The ruler of Riseholme, happier than he of Russia, had no need to fear the finger of Bolshevism writing on the wall, for there was not in the whole of that vat which seethed so pleasantly with culture, one bubble of revolutionary ferment. Here there was neither poverty nor discontent nor muttered menace of any upheaval: Mrs Lucas, busy and serene, worked harder than any of her subjects, and exercised an autocratic control over a nominal democracy.
Late to the party, but I only recently discovered the 2014 Mapp & Lucia tv series with Miranda Richardson and Anna Chancellor – it was hilarious. I know there is an earlier version with Geraldine McEwan and Prunella Scales but that one never grabbed my interest.
Anyway, I am on a mission to read some of the original books that the series is based on and Queen Lucia is the first one of the set.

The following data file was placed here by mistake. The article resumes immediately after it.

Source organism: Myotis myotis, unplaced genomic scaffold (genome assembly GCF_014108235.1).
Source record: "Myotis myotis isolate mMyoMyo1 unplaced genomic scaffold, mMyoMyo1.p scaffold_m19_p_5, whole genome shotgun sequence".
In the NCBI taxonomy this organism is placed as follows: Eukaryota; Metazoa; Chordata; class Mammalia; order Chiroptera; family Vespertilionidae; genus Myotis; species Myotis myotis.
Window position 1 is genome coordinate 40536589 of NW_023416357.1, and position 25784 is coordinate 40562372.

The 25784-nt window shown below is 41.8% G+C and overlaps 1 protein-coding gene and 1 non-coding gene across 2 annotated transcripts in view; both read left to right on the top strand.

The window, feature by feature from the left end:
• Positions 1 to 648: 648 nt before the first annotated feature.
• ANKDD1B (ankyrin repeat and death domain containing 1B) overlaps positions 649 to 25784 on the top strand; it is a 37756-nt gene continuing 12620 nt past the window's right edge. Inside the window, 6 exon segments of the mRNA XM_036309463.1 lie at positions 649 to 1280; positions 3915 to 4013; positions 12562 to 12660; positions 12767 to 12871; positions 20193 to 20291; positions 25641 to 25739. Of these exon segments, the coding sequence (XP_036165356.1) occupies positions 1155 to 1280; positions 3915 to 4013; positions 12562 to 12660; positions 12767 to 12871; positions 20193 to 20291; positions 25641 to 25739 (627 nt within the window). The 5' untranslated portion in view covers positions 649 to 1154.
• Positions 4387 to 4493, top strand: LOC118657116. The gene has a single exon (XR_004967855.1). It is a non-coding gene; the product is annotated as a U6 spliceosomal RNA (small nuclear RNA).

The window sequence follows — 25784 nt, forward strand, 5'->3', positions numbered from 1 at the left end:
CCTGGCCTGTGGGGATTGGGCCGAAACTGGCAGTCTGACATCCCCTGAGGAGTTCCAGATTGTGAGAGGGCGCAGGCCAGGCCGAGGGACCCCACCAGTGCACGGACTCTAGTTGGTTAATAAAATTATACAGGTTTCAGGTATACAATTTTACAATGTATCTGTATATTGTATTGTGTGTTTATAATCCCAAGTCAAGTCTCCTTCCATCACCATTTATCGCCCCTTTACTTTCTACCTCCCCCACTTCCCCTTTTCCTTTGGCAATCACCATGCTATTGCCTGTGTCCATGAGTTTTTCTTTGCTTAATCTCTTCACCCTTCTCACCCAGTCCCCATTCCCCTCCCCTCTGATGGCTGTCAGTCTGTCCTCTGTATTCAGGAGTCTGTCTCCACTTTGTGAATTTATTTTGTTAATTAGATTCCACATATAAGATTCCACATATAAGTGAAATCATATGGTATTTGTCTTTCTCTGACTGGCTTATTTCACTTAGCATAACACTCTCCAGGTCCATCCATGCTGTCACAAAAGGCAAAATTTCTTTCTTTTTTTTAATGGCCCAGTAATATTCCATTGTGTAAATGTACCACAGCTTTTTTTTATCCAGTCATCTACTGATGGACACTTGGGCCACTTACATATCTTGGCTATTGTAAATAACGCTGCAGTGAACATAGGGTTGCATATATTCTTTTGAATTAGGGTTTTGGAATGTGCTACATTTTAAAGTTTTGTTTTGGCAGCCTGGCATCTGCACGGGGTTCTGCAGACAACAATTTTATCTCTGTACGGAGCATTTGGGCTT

Now, if you look at the 2.5* rating you might think that I did not like the book, but that is not exactly true. I did like the book: the slow pace and very subtle humor, the caricature of a group of characters who are doomed to be outpaced by the world and yet cling to their own idea of it. It is a book full of delicate deliciousness.
But,…I could not help but compare it to P.G. Wodehouse – and Queen Lucia just lacks all bite when compared with any of the characters in the Jeeves and Wooster novels.
Maybe the comparison is not warranted or even unfair – as a book shouldn’t be compared with a contemporary for merit – but I was distracted by my wish to be reading Wodehouse instead.
The other thing is that Queen Lucia needs an equal counterpart like Miss Mapp, but Miss Mapp does not appear until later in the series.
So, while it was a light and enjoyable read to get to know the characters of Lucia and Georgie – and the world they inhabit – there was just something missing in this first book in the series.
I look forward to the next book in this series.